Browning of New Leaves
Below is a picture of a Tobaica x Mirabilis I've had for a few months now. While it has continued to put out now, green, healthy looking leaves, they seem to quickly start to brown and crisp around the edges.
My other plants seem to be doing well in the environment, just under 4 2 ft fluorescents in household humidity.
Any thoughts on what the problem might be?
1.) That is a really crappy picture.
2.) It looks like something similar to nutrient poisoning of some kind. What's the substrate like? Maybe something unwanted accidentally slipped in there.
3.) could be low humidity, or too much light as well.
Humidity & more water!
I paged through your pics, and everything needs far higher humidity and much more frequent watering. I can't grow anything outside an enclosed grow chamber / terrarium. My household humidity, esp. in winter with the heat on, is so dry only succulents can survive on an open shelf system like that. Even regular houseplants like ferns and ficus start hurting in winter.
Also what kinda water are you using when you do water? The plants show signs that could also be from using an inappropriate water source (tap, well or spring water) in addition to the too low humidity and infrequent watering.
Thanks for the advice all.
I use only distilled water, bought by the gallon from a reverse osmosis machine at kroger. As far as humidity, I use an ultrasonic humidifier about every 2 hours for 15 minutes, but that is still with the flap open...so maybe I need to close it up and then run a fan to get excess heat out?
Far as water, I actually feel like I error on the over watering side. I pour water through em to soak as soon as it feels dry to the touch, should I not let em dry out as much?
While I've heard about root rot, I've never experienced it myself, but that is what scares me into letting them dry out first (not bone-dry though)
1) you need to determine what the humidity really is, and adjust accordingly. You should be aiming for 60% minimum. Increase air flow if necessary. Daytime temps can go as high as 85F without problems for most varieties as long as the humidity and air flow are good.
2) the growing media should never get "dry to the touch" between waterings. Remember, many growers maintain an environment moist enough to grow live Sphagnum on the surface of pots. That requires a very moist environment! There's a big difference between moist and wet!
Yeah, they are clearly going too long inbetween watering and exposure to humidity. I shouldn't be able to see the veins in any of those plants. Phalaenopsis orchids don't get pleated leaves unless they are water starved - higher humidity at all times will enable the waterings to last longer.
Heat could be an issue as well but without hard numbers we don't know. You should get a temp & humidity gauge from home depot one unit runs only $2.99 for an old fashioned style fluid thermometer and dial hygrometer in one piece. Knowing what ranges you actually have will help diagnose and fix any environmental problems. In the mean time: water more often!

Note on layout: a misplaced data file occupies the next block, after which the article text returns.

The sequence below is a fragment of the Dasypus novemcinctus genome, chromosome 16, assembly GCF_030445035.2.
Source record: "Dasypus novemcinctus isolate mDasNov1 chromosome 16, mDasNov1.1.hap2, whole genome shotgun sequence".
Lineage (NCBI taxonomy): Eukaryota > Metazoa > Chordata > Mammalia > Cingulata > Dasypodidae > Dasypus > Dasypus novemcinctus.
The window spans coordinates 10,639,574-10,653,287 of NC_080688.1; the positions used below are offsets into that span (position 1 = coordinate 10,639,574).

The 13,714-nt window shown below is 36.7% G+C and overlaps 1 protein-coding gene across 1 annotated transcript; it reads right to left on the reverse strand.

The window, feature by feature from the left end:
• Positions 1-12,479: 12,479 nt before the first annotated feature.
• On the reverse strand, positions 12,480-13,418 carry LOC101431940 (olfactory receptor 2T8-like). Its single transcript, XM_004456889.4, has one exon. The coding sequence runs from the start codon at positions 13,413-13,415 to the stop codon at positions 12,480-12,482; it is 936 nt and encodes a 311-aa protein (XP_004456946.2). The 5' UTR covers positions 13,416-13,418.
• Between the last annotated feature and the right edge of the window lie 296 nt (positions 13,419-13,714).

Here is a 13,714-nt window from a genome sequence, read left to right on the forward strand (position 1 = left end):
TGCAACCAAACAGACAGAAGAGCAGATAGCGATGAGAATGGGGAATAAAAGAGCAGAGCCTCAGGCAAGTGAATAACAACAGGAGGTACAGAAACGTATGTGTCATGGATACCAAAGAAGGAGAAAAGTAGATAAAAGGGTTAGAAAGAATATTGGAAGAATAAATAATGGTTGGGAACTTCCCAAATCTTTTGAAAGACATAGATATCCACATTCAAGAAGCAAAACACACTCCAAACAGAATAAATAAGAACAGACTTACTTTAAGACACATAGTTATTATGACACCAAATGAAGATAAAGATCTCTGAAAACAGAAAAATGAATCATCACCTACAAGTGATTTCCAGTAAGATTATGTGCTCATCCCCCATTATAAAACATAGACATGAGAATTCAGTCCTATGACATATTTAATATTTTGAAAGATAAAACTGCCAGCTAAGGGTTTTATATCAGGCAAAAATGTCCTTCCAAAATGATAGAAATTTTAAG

BTW Distilled water is purified by recondensing boiled water vapor all impurieties are left behind in the boiler, it's not the same process as reverse osmosis which forces the water through a membrane. R/O can still be dirty, especially from grocery store machines depending on how many gallons it's processed since it's last membrane change/service. Machines should have a card which lists the latest date of service where they supposedly test and replace any clogged membranes, obviously try and use the machines that get the most regular service.
I appreciate the help very much! I will go out tonight and get the guage and let you know my conditions. The orchids are my girlfriends, and aren't in the same environ, but I wil lcertianly let her know your advice to water more!
And I do recognize the difference between classic distillation and R/O, I was just using the term i nthe sense of 'purifying the water' through a generic process.
thank you, and I will let you know my temps/humidity soon enough!
With the orchids being phalaenopsis and in a mix with LFS I would be leaning to the over watered side, not under watered. I would un-pot the worst looking one and inspect the roots, phals are pretty accepting of root disturbance.
Drew, since those were taken she has repotted all of them into a much more airy mix and they seem to be doing well! She goes around 9 days or so between waterings, all but one have been growing much better. The last one had lost most of it's roots to rot, but has a few small ones starting to help it I think!
---------- Post added at 04:33 PM ---------- Previous post was at 04:26 PM ----------
So on swords advice I've done something I should have done long ago and installed a cheap thermometer/hygrometer. Currently, with the flap open, it is about 77 inside with 43% humidity or so.
Here is how the setup looks.
I think now I'll zip it up for a few hours and see what the values are like then...
I tried running everything with the front zipped up.
After a few hours, the humidity is about 75% (Only ran humidifier a bit at the beginning)
The temperature seems to have leveled out at about 80F.
I think I need to put in a fan to get some more circulation, but do these numbers sound ok?